Wednesday, 4 September 2013

DVD review: Gabriel

For the sake of Cover Him With Darkness, I'm chasing up angel memes in film and TV. So here's a movie you probably haven't caught (or even heard of), but actually is well worth a look on DVD.

Gabriel (2007) is a low-budget Australian fantasy about good and fallen angels battling it out for the future of Purgatory, and all the unclaimed souls trapped therein. It stars the gorgeous Andy Whitfield (yes, Spartacus: Blood and Sand) as the titular archangel, who is having a really crap time whilst rocking those cheekbones and a huge tribal tattoo.

Purgatory, btw, is envisaged as a grey city where it never really stops raining - which, obscurely, I suspect is taken from C S Lewis, as that's how he pictured it in The Great Divorce.

Made on a budget so miniscule that the director had to work a second job in a call centre to pay the crew, Gabriel is (thankfully) short on CGI and big on character. It's gritty and grimy and quite violent. Discussing the plot would spoil things, but here's what I liked:
  1. The cinematography was really inventive and stylish. I loved the use of doorways in the brothel fight!
  2. Gabriel's character-arc is well handled, psychologically.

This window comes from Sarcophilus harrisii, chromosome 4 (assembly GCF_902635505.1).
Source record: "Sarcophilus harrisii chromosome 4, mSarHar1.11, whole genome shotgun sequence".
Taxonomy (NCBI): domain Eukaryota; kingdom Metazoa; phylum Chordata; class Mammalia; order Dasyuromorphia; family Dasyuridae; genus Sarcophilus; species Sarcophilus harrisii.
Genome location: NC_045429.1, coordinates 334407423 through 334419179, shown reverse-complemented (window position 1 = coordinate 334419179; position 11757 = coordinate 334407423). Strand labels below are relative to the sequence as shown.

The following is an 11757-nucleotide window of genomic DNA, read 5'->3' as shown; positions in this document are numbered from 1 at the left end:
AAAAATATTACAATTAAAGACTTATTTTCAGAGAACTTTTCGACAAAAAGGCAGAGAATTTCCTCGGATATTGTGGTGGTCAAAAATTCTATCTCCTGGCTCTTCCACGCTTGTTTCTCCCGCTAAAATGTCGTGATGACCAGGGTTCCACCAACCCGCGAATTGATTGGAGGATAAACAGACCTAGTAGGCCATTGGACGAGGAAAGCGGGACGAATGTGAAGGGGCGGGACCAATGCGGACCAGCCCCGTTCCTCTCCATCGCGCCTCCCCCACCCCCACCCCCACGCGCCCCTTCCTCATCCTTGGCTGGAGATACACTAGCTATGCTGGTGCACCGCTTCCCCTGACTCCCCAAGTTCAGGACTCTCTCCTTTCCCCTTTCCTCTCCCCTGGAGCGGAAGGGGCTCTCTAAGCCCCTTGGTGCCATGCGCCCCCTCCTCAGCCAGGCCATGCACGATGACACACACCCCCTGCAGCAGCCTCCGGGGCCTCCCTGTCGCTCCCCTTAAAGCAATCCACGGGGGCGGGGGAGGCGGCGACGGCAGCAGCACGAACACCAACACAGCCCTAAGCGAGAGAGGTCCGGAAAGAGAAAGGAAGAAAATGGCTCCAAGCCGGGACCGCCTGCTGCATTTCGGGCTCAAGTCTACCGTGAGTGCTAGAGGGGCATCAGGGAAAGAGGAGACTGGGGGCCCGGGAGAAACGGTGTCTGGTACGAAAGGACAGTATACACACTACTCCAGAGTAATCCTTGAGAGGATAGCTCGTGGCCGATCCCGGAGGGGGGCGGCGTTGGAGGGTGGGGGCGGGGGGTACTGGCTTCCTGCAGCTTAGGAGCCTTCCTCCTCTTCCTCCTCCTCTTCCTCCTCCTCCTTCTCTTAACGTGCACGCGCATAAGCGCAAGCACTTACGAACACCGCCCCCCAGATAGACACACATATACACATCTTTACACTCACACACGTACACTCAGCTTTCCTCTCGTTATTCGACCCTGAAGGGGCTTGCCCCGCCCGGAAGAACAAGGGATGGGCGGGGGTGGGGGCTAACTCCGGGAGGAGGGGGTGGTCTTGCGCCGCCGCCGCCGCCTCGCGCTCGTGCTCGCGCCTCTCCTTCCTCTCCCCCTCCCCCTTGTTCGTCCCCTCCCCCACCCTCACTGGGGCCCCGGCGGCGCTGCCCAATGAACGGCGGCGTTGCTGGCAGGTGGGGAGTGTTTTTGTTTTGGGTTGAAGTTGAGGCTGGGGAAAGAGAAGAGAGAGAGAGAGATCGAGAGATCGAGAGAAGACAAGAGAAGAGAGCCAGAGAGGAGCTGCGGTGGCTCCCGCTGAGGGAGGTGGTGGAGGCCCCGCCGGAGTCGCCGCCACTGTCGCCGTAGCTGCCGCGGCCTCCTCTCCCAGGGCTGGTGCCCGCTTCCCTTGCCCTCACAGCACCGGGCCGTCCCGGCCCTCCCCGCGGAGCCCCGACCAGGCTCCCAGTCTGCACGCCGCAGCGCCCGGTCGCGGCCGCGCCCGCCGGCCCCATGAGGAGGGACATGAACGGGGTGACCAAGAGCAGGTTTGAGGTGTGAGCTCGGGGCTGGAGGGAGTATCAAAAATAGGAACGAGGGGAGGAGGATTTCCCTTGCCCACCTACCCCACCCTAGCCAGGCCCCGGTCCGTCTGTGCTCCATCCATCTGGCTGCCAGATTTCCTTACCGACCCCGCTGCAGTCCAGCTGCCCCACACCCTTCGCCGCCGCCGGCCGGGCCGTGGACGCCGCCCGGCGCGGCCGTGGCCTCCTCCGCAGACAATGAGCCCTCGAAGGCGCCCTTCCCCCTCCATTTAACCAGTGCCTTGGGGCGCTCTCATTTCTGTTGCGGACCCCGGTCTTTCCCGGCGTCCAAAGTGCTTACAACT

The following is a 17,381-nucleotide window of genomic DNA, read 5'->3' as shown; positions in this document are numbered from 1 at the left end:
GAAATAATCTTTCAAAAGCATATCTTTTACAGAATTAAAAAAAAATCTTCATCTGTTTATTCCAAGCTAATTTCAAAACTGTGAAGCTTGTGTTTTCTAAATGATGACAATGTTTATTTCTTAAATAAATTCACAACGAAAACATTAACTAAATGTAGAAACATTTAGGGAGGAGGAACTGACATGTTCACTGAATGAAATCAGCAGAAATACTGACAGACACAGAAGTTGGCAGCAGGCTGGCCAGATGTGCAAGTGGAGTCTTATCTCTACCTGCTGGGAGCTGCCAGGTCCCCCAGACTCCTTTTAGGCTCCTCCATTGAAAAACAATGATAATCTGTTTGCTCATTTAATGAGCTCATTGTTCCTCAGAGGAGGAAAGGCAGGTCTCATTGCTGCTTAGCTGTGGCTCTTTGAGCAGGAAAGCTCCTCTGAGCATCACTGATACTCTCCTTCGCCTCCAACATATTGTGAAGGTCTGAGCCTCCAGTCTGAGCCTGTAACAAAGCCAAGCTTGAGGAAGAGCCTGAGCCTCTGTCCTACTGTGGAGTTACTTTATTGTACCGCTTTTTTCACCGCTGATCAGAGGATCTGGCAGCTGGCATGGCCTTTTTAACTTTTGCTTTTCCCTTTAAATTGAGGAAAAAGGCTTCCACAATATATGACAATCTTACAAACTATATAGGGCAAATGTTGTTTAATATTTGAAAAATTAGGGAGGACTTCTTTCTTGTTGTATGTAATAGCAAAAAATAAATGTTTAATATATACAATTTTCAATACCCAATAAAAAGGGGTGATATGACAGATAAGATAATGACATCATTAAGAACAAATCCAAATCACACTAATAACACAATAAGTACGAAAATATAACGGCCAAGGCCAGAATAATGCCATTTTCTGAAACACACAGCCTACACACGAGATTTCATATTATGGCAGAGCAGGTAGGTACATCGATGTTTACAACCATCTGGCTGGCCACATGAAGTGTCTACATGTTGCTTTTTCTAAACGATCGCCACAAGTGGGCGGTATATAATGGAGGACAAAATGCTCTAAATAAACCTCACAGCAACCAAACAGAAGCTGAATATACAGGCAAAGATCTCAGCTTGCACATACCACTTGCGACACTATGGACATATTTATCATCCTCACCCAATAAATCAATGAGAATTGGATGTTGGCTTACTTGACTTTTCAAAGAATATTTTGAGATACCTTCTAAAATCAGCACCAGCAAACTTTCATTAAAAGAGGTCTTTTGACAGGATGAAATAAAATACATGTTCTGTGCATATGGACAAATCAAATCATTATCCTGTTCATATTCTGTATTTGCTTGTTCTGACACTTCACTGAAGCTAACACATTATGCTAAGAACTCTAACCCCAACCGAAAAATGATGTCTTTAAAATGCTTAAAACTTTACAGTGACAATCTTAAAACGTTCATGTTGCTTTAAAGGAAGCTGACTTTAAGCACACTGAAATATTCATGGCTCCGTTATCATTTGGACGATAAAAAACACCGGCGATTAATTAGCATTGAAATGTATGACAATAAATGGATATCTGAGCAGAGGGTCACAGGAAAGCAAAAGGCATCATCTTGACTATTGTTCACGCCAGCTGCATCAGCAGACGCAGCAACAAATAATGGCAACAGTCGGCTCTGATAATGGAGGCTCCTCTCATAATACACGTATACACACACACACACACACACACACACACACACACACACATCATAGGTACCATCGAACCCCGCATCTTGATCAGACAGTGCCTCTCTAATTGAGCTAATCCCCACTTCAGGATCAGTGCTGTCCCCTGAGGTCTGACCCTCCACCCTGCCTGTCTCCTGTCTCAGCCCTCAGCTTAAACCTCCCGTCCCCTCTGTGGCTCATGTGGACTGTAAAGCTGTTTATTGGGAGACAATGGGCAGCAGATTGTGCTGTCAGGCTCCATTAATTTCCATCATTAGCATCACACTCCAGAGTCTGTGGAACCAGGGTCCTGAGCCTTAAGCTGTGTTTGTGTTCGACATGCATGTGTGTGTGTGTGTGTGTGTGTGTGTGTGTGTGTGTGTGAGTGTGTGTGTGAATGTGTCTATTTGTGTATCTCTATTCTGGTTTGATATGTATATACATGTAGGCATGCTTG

3. Unlike most other angels v demons tales, the Big Theological Questions (such as  "Who has free will?"and "WTF are you playing at, God?!" are not dodged or ignored. Since that is something that normally drives me into a frothing atheist rage, I was really pleased.

I don't want to give you the impression that this is a great movie (though it certainly is better than a whole lot of the stuff I've seen on the big screen this year). So that you know in advance:
  1. The actors were all but unknown when this was filmed. Some of them are good - Gabriel and Uriel and Asmodeus are really well-played, I thought. But some of the actors ... aren't that great. In particular the Big Bad Sammael, rather unfortunately, looks like a really shit Alice Cooper impersonator and acts like a low-rent Kurgan.
  2. Have I mentioned the fact that it was done on a shoestring budget? There are a few places where you feel that if they'd had more time and money they would have done something different. You have to cut them some slack.
  3. The female roles are one-dimensional and essentially passive.
So I recommend it if you're interested in this sort of thing - and if you liked The Prophecy, in particular. It's not Hollywood. And that, my friends, is a good thing.

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